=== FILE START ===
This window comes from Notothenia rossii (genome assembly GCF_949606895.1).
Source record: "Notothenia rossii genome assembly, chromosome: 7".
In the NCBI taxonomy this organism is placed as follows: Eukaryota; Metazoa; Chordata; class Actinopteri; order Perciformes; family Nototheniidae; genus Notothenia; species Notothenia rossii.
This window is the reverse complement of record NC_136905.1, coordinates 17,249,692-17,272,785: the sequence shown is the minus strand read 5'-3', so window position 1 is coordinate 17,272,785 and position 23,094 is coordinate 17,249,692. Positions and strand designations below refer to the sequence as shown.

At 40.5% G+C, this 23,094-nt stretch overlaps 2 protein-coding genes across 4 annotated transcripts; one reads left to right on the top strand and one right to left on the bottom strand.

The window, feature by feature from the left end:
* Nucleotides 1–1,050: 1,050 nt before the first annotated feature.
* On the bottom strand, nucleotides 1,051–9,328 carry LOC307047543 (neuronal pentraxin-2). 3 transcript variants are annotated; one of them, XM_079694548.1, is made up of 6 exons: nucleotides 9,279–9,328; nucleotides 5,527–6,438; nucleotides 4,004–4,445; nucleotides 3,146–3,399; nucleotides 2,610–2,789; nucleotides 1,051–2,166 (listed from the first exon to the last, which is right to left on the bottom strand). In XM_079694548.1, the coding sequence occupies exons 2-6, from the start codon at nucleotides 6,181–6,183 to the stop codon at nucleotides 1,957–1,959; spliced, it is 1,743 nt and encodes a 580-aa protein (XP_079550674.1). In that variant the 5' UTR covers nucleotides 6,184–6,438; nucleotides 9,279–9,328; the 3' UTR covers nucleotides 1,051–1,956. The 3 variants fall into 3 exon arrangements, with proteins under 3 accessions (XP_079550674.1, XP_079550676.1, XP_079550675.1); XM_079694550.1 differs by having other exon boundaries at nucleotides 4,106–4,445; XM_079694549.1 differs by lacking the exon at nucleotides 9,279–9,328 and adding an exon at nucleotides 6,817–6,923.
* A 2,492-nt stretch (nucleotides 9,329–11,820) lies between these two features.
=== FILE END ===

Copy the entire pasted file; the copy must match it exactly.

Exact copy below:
This window comes from Notothenia rossii (genome assembly GCF_949606895.1).
Source record: "Notothenia rossii genome assembly, chromosome: 7".
In the NCBI taxonomy this organism is placed as follows: Eukaryota; Metazoa; Chordata; class Actinopteri; order Perciformes; family Nototheniidae; genus Notothenia; species Notothenia rossii.
This window is the reverse complement of record NC_136905.1, coordinates 17,249,692-17,272,785: the sequence shown is the minus strand read 5'-3', so window position 1 is coordinate 17,272,785 and position 23,094 is coordinate 17,249,692. Positions and strand designations below refer to the sequence as shown.

At 40.5% G+C, this 23,094-nt stretch overlaps 2 protein-coding genes across 4 annotated transcripts; one reads left to right on the top strand and one right to left on the bottom strand.

The window, feature by feature from the left end:
* Nucleotides 1–1,050: 1,050 nt before the first annotated feature.
* On the bottom strand, nucleotides 1,051–9,328 carry LOC307047543 (neuronal pentraxin-2). 3 transcript variants are annotated; one of them, XM_079694548.1, is made up of 6 exons: nucleotides 9,279–9,328; nucleotides 5,527–6,438; nucleotides 4,004–4,445; nucleotides 3,146–3,399; nucleotides 2,610–2,789; nucleotides 1,051–2,166 (listed from the first exon to the last, which is right to left on the bottom strand). In XM_079694548.1, the coding sequence occupies exons 2-6, from the start codon at nucleotides 6,181–6,183 to the stop codon at nucleotides 1,957–1,959; spliced, it is 1,743 nt and encodes a 580-aa protein (XP_079550674.1). In that variant the 5' UTR covers nucleotides 6,184–6,438; nucleotides 9,279–9,328; the 3' UTR covers nucleotides 1,051–1,956. The 3 variants fall into 3 exon arrangements, with proteins under 3 accessions (XP_079550674.1, XP_079550676.1, XP_079550675.1); XM_079694550.1 differs by having other exon boundaries at nucleotides 4,106–4,445; XM_079694549.1 differs by lacking the exon at nucleotides 9,279–9,328 and adding an exon at nucleotides 6,817–6,923.
* A 2,492-nt stretch (nucleotides 9,329–11,820) lies between these two features.